w/ composition: $=E\left{Y\left( 1 \right)Y\left(1, M_0\right)\right}$

mediation formula

can condition effects on $x$
 $\operatorname{NDE}(x)=E\left{Y\left(1, M_{0}\right)Y\left(0, M_{0}\right) \mid X=x\right}$
 $\operatorname{NIE}(x)=E\left{Y\left(1, M_{1}\right)Y\left(1, M_{0}\right) \mid X=x\right}$

estimators
 $\widehat{NDE}(x) = E\left{Y\left(t, M_{t^{\prime}}\right) \mid X=x\right}=\sum_{m} E(Y \mid T=t, M=m, X=x) \operatorname{pr}\left(M=m \mid T=t^{\prime}, X=x\right)$
 $\widehat{NIE}(x) = E\left{Y\left(t, M_{t^{\prime}}\right)\right}=\sum_{x} E\left{Y\left(t, M_{t^{\prime}}\right) \mid X=x\right} P(X=x)$

estimators depend on 4 assumptions

no treatmentoutcome confounding: $T \perp Y(t, m) \mid X$

no mediatoroutcome confounding: $M \perp Y(t, m) \mid (X, T)$

assumption 3: no treatmentmediator confounding: $T \perp M(t) \mid X$

no crossworld independence between potential outcomes and potential mdediators: $Y(t, m) \perp M(z’) \; \forall \; t, t’, m$

 assumption notes
 1 + 2 are equivalent to $T, M) \perp Y(t, m) \mid X$
 first three essentially assume that $T$ and $M$ are both randomized
 13 are very strong but hold with squentially randomized treatment + mediator
 4 cannot be verified
 baronkenny method (assumes linear models):

heterogenous treatment effects
Heterogenous treatment effects refer to effects which differ for different subgroups / individuals in a population and requires more refined modeling.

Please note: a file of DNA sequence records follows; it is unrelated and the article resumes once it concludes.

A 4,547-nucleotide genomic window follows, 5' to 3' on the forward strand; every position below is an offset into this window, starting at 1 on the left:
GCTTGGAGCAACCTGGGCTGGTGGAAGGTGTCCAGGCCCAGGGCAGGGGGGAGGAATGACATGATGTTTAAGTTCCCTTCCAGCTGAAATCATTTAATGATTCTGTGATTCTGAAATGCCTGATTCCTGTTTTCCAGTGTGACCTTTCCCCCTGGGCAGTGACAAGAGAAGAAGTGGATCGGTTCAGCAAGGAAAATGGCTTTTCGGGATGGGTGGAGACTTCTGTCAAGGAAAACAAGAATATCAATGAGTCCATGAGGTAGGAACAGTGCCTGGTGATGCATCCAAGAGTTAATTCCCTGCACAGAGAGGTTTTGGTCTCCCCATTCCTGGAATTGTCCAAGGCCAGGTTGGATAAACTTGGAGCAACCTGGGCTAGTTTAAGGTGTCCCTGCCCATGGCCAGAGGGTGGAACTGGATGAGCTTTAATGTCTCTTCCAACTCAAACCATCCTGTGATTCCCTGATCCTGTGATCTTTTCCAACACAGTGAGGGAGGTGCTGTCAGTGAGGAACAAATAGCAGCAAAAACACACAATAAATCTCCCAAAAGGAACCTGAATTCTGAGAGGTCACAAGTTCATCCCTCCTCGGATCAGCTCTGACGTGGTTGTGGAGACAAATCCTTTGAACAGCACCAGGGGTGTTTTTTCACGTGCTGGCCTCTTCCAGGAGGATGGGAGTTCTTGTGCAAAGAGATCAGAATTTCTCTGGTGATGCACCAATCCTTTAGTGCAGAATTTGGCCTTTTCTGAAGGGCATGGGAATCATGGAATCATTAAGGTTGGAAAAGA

conditional average treatment effect (CATE)  get treatment effect for each individual conditioned on its covariates $\mathbb E [y x, t=1]  \mathbb E[y x, t=0]$ (different from ITE $Y^{T=1}_i  Y^{T=0}_i$)  metalearners  break down CATE into regression subproblems
 e.g. Slearner (hill 11)  “S” stands for “single” and fits a single statistical model for $\mu_1  \mu_0$
 can be biased towards 0
 e.g. Tlearner (foster et al. 2011)  “T” stands for “two” because we fit 2 models: one model for conditional expectation of each potential outcome: $\hat \mu_1(x), \hat \mu_0(x)$
 can have issues, e.g. different effects are regularized differently
 doesn’t do well with variation in the propensity score. If $e(x)$ varies considerably, then our estimates of $\hat \mu(0)$ will be driven by data in areas with many control units (i.e., with $e(x)$ closer to 0), and those of $\hat \mu (1)$ by regions with more treated units (i.e., with e(x) closer to 1).
 e.g. Xlearner (kunzel et al. 19)  “X” stands for crossing between estimates and conditional outcomes for each group
 first, fit $\hat \mu_1(x), \hat \mu_0(x)$